Pictaculous: Finally a Useful Color Selector

I remember the artistic kids in school. The few who could take pencil, pen or paint and create beautiful images. They had an eye and talent for art. Although I loved art, every time I would attempt to draw something it came out like a scrawl or scribble. It was a sad state of affairs. My lack of artistic talent continued into my adult life, leaving a trail of clashing eyesores in its wake. Then the day came that I took up web development. It’s great to work on the functionality, but when all’s said and done what the user sees is the presentation. The place where colors and layout matter.

Leaving layout aside for the time being, selecting colors has always been a challenge for me. There are plenty of tools to help, including this really cool color sphere. There are also tools that allow you to enter one color and it will show you other compatible colors. At the end of the day however, you need to have some degree of artistic skill to have any success with these. That’s where Pictaculous comes in. It’s the color selector for those of us who have absolutely no artistic talent whatsoever.

The concept behind Picta is that you upload a photo and it will return the colors that match it. The general idea is that you will be placing the photo on a page and need to know what colors to frame it with. I’m going to let the Pictaculous group know that what they really created was a tool for the color inept. From now on when I’m trying to determine what colors to use for a website, I’ll find a picture I like, upload it to Picta, and it will show me my colors. Easy, and done.

For a trial run, I uploaded this picture of the San Francisco bay from Tiburon.

View of San Francisco Bay from Tiburon

I uploaded it to Pictaculous and it immediately returned a palette of colors.

Pictaculous Pallette

The main palette is on the top. On the bottom left and right are various palette suggestions from Adobe’s Kuler and Colour Lovers, respectively.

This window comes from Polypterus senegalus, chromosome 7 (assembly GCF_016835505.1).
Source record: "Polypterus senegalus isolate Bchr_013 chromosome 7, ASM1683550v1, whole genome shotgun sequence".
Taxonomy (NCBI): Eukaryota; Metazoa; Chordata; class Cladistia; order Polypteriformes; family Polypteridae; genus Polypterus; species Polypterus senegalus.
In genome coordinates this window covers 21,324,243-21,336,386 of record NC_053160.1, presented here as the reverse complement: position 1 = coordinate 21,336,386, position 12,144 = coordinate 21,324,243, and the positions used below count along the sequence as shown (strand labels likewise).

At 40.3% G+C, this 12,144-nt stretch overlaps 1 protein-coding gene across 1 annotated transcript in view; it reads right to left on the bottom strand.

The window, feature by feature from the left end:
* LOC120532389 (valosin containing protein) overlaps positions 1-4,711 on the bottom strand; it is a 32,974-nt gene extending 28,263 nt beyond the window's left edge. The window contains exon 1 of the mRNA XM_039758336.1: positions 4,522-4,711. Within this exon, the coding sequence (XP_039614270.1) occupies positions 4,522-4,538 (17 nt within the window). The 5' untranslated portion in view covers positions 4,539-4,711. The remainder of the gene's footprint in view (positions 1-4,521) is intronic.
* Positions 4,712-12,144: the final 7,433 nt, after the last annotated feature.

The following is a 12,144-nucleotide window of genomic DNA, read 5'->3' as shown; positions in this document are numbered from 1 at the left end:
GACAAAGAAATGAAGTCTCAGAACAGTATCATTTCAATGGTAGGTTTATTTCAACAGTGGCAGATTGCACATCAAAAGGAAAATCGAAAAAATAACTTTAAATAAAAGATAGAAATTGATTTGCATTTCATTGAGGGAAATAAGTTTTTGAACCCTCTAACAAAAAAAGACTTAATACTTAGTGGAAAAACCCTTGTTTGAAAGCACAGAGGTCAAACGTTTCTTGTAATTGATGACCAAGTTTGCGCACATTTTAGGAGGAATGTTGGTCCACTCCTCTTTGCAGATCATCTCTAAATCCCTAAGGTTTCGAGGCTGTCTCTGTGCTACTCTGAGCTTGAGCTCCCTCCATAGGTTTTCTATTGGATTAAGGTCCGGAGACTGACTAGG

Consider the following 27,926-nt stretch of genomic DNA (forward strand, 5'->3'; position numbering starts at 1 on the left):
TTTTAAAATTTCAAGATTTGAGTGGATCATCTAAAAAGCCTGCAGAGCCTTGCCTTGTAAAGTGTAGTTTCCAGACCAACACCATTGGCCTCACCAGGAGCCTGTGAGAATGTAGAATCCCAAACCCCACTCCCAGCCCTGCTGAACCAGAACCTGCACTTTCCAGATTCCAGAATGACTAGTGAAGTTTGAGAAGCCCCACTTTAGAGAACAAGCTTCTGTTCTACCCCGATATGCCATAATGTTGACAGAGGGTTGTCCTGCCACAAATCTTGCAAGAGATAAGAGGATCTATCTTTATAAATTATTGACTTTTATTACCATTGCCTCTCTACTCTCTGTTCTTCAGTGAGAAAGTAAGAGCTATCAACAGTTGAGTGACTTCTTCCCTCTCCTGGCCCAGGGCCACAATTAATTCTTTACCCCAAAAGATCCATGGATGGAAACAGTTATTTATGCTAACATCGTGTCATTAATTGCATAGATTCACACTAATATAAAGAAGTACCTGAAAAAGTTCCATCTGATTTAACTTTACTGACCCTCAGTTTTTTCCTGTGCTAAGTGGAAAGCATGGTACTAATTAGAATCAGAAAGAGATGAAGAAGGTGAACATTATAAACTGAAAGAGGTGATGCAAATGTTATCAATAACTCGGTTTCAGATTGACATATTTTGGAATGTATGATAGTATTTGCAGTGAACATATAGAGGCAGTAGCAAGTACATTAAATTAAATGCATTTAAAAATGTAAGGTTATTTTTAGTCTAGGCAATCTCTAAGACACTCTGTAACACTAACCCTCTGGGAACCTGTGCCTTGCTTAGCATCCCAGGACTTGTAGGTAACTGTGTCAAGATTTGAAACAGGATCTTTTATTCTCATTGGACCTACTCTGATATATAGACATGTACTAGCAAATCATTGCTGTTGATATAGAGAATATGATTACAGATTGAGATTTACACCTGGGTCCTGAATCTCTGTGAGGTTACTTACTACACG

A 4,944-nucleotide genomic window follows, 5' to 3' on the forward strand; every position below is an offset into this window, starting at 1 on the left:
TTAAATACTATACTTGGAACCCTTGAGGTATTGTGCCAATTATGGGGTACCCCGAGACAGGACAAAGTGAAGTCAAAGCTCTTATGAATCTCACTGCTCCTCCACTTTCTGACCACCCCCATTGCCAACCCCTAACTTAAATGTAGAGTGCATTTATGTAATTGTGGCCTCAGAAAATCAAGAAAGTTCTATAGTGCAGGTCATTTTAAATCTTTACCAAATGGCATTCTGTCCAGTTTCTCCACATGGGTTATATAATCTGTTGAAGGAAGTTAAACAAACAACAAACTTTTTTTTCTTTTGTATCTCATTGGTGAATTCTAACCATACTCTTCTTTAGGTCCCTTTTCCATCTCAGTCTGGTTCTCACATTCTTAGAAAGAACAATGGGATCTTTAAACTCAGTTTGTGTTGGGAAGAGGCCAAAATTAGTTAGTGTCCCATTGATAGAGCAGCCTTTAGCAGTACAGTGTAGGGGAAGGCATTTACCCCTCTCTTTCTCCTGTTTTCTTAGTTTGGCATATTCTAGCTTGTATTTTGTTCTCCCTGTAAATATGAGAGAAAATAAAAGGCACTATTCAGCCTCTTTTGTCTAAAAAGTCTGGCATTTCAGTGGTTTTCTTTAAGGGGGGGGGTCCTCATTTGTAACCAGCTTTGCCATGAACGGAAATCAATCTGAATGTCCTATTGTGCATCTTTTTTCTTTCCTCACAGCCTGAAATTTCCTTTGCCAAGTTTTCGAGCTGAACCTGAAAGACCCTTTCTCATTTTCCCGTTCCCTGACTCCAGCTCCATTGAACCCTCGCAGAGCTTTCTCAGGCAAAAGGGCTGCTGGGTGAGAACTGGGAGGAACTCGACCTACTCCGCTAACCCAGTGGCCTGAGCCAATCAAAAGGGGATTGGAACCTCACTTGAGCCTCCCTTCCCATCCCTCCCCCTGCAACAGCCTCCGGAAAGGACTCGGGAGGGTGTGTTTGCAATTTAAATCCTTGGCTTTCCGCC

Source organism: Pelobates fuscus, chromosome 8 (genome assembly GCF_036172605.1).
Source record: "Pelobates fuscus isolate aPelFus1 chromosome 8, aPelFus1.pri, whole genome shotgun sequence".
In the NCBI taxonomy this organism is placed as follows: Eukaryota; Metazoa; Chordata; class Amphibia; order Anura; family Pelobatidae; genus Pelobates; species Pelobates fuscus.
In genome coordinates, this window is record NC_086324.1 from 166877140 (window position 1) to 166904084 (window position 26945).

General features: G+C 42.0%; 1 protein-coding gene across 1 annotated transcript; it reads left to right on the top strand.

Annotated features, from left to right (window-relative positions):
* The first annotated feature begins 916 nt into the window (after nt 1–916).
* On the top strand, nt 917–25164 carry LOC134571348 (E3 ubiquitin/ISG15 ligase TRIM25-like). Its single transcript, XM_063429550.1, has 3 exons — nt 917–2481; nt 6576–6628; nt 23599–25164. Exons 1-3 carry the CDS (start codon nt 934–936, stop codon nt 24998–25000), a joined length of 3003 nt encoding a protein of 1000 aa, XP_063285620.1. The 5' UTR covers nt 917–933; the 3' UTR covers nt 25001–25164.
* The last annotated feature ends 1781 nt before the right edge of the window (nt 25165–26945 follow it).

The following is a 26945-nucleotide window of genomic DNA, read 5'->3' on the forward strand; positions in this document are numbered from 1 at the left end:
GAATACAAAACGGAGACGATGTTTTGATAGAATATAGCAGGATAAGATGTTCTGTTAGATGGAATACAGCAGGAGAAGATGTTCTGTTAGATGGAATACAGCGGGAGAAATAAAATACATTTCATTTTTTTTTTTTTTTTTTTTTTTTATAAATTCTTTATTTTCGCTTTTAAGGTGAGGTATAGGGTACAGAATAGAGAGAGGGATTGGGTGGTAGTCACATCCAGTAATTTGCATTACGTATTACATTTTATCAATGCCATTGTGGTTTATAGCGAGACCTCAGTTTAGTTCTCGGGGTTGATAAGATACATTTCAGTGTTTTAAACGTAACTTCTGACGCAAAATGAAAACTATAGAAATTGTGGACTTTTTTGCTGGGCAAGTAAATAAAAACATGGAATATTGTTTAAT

There are a few options for saving your prized colors. The whole palette can be emailed, or you can download an Adobe swatch file. This file appears to be a special doodad that can be uploaded into Adobe products and will set your colors to the proper hex values. I didn’t immediately find a use for it with Gimp and as such, will most likely stick to the email option.

Selecting colors from the Kuler or Colour Lover’s palettes was a bit more challenging. It took you to a different website and it wasn’t immediately obvious what the hex colors were. In particular with Adobe’s Kuler, the values don’t appear there at all. I think you have to sign up in order to get them. In situations like these I’m apt to use my trusty color picker. For those who want a good color picker my favorite is a simple standalone executable cleverly named, Color Picker. A fancier tool is Color Pix. It has a zoom freeze option which makes it easy to pick out single pixels.

The other feature of Pictaculous is the ability to email pictures from your phone and create a palette that way. It’s a nice feature to round out a quality product offering, though it seems unlikely to be used often. If I could negotiate one wish list feature it would be the ability to have a unique URl assigned to my color palette. That way I can return to it without having to dig up the colors from my email. As it is, Pictaculous maintains the same pretty URL throughout the entire session.

All in all this is a great site that I’m predicting will single handedly resolve my color picking woes.